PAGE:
Step 1 − Create RoleMiddleware by executing the following command −

php artisan make:middleware RoleMiddleware

Step 2 − After successful execution, you will receive the following output

Middleware Parameters

Step 3 − Add the following code in the handle method of the newly created RoleMiddlewareat app/Http/Middleware/RoleMiddleware.php.

<?php
namespace App\Http\Middleware;
use Closure;

class RoleMiddleware {
   public function handle($request, Closure $next, $role) {
      echo "Role: ".$role;
      return $next($request);
   }
}

Step 4 − Register the RoleMiddleware in app\Http\Kernel.php file. Add the line highlighted in gray color in that file to register RoleMiddleware.

RoleMiddleware

Step 5 − Execute the following command to create TestController

php artisan make:controller TestController --plain

Step 6 − After successful execution, you will receive the following output −

TestController

Step 7 − Copy the following code to app/Http/TestController.php file.

app/Http/TestController.php

<?php
namespace App\Http\Controllers;
use Illuminate\Http\Request;
use App\Http\Requests;
use App\Http\Controllers\Controller;

class TestController extends Controller {
   public function index(){
      echo "<br>Test Controller.";
   }
}

Step 8 − Add the following line of code in app/Http/routes.php file.

app/Http/routes.php

Route::get('role',[
   'middleware' => 'Role:editor',
   'uses' => 'TestController@index',
]);

Step 9 − Visit the following URL to test the Middleware with parameters

http://localhost:8000/role

Step 10 − The output will appear as shown in the following image.

Role Editor

Terminable Middleware

Terminable middleware performs some task after the response has been sent to the browser. This can be accomplished by creating a middleware with “terminate” method in the middleware. Terminable middleware should be registered with global middleware. The terminate method will receive two arguments $request and $response. Terminate method can be created as shown in the following code.

Example

Step 1 − Create TerminateMiddleware by executing the below command.

php artisan make:middleware TerminateMiddleware

Step 2 − This will produce the following output −

Terminable Middleware

Step 3 − Copy the following code in the newly created TerminateMiddleware at app/Http/Middleware/TerminateMiddleware.php.

<?php
namespace App\Http\Middleware;
use Closure;

class TerminateMiddleware {
   public function handle($request, Closure $next) {
      echo "Executing statements of handle method of TerminateMiddleware.";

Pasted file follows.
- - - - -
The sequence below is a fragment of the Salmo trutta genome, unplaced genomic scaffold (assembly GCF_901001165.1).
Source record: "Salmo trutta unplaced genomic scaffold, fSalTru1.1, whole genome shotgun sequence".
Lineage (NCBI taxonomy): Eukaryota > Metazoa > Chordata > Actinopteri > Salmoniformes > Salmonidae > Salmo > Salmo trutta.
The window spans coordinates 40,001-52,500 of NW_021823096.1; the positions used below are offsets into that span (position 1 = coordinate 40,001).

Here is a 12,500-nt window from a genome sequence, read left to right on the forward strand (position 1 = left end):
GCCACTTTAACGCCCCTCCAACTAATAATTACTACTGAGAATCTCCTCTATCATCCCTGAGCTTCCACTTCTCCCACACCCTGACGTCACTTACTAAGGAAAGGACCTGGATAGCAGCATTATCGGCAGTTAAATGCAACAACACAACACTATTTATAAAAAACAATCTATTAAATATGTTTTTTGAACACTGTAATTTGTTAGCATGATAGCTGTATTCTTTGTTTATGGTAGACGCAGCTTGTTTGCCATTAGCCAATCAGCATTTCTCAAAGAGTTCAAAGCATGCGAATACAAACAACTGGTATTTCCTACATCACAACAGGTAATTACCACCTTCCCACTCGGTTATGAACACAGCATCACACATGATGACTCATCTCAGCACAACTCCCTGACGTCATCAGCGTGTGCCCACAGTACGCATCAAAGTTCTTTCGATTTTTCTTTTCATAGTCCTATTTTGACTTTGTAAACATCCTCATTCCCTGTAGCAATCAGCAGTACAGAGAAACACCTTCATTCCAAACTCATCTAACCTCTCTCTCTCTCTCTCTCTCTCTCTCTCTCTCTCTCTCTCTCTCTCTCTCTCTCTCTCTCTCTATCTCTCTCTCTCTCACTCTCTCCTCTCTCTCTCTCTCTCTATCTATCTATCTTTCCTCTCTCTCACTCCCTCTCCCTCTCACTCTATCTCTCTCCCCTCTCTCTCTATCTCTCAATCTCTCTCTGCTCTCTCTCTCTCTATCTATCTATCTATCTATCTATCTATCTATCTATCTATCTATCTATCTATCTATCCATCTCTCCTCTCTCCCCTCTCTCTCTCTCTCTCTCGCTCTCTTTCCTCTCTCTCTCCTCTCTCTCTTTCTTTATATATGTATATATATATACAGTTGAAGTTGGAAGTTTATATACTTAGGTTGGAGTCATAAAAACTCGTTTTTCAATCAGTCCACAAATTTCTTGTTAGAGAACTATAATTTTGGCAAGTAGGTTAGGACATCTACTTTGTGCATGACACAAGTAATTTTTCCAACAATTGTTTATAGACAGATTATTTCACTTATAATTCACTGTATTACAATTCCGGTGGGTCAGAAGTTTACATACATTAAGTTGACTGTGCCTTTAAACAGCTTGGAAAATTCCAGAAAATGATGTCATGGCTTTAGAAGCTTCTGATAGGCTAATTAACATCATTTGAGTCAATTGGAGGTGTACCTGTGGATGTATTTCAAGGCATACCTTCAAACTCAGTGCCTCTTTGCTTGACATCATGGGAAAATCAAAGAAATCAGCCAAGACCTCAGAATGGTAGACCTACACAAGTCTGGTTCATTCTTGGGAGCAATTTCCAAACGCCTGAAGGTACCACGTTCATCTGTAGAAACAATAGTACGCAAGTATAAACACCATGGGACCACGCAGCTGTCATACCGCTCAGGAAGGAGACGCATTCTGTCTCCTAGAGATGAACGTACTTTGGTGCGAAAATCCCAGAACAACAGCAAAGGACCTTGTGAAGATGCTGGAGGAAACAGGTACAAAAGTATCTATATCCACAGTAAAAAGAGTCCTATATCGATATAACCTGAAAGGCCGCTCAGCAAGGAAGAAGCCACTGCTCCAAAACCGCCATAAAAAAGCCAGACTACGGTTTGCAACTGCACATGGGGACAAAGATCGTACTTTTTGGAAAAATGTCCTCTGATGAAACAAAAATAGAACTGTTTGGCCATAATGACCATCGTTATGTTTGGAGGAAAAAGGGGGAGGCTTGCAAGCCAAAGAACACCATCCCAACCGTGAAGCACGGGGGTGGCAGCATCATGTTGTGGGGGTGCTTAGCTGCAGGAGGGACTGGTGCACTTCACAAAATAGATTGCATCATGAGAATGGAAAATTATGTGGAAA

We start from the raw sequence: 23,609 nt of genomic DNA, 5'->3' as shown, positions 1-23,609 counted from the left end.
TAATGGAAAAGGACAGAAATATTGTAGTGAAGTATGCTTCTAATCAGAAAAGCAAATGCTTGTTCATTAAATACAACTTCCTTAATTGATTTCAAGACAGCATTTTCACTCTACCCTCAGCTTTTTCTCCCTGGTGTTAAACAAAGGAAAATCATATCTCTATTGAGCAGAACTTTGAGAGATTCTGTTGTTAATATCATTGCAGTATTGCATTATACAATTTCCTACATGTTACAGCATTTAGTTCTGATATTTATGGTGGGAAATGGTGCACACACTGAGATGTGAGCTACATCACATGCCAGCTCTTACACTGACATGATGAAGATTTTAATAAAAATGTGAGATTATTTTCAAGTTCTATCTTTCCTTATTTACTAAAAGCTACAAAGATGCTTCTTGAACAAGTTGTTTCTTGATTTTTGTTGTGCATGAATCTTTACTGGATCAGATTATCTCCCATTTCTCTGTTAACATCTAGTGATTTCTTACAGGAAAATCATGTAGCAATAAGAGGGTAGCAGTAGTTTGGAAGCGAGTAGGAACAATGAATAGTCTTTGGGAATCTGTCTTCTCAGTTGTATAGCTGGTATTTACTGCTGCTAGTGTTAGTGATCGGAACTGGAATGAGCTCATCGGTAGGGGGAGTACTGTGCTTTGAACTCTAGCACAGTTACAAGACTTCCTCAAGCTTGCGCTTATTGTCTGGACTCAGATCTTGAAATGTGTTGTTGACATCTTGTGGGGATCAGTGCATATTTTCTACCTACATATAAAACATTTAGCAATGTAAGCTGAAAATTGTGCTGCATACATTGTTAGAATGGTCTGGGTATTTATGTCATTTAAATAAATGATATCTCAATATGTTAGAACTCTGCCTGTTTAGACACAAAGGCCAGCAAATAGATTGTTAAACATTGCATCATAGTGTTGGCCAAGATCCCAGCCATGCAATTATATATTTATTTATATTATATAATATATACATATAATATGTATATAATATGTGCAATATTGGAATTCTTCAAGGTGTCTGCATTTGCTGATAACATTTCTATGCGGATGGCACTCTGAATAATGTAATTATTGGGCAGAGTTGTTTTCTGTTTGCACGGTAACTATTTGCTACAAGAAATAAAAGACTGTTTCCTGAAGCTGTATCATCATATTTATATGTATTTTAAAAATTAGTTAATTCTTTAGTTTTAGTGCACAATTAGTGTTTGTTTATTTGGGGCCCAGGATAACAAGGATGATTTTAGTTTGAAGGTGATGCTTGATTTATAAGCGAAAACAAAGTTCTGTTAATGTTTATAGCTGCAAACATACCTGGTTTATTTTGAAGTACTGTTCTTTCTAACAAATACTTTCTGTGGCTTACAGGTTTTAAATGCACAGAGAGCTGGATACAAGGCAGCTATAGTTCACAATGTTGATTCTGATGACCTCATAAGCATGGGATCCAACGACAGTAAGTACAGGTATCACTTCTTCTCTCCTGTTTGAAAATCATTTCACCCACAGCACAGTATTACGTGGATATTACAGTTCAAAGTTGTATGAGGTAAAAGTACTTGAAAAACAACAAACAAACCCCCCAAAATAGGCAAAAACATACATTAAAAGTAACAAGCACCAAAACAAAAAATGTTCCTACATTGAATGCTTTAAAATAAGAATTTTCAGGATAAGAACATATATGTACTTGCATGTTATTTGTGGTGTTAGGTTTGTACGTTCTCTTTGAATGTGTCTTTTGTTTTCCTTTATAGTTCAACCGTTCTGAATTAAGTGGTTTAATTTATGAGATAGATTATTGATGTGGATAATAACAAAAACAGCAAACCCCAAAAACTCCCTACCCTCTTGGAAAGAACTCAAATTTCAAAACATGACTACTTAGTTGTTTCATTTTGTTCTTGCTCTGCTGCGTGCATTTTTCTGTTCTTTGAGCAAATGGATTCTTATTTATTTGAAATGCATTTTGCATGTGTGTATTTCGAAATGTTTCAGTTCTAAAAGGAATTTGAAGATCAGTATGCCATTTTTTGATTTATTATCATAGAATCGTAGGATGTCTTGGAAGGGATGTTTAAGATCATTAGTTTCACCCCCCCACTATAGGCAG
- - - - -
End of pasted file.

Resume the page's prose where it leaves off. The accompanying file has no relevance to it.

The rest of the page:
return $next($request);
   }
   
   public function terminate($request, $response){
      echo "<br>Executing statements of terminate method of TerminateMiddleware.";
   }
}

Step 4 − Register the TerminateMiddleware in app\Http\Kernel.php file. Add the line highlighted in gray color in that file to register TerminateMiddleware.

TerminateMiddleware

Step 5 − Execute the following command to create ABCController.

php artisan make:controller ABCController --plain

Step 6 − After successful execution of the URL, you will receive the following output −

ABCController

Step 7 − Copy the following code to app/Http/ABCController.php file.

app/Http/ABCController.php

<?php
namespace App\Http\Controllers;
use Illuminate\Http\Request;
use App\Http\Requests;
use App\Http\Controllers\Controller;

class ABCController extends Controller {
   public function index(){
      echo "<br>ABC Controller.";
   }
}

Step 8 − Add the following line of code in app/Http/routes.php file.

app/Http/routes.php

Route::get('terminate',[
   'middleware' => 'terminate',
   'uses' => 'ABCController@index',
]);

Step 9 − Visit the following URL to test the Terminable Middleware.

http://localhost:8000/terminate

Step 10 − The output will appear as shown in the following image.

ABC Controller

Laravel - Controllers

Basic Controllers

In MVC framework, the letter ‘C’ stands for Controller. It acts as a directing traffic between Views and Models.

Creating a Controller

Open the command prompt or terminal based on the operating system you are using and type the following command to create controller using the Artisan CLI (Command Line Interface).

php artisan make:controller <controller-name> --plain

Replace the <controller-name> with the name of your controller. This will create a plain constructor as we are passing the argument — plain. If you don’t want to create a plain constructor, you can simply ignore the argument. The created constructor can be seen at app/Http/Controllers. You will see that some basic coding has already been done for you and you can add your custom coding. The created controller can be called from routes.php by the following syntax.

Syntax

Route::get(‘base URI’,’controller@method’);

Example

Step 1 − Execute the following command to create UserController.

php artisan make:controller UserController --plain

Step 2 − After successful execution, you will receive the following output.

UserController

Step 3 − You can see the created controller at app/Http/Controller/UserController.php with some basic coding already written for you and you can add your own coding based on your need.

<?php
namespace App\Http\Controllers;
use Illuminate\Http\Request;
use App\Http\Requests;
use App\Http\Controllers\Controller;

class UserController extends Controller {
   //
}

Controller Middleware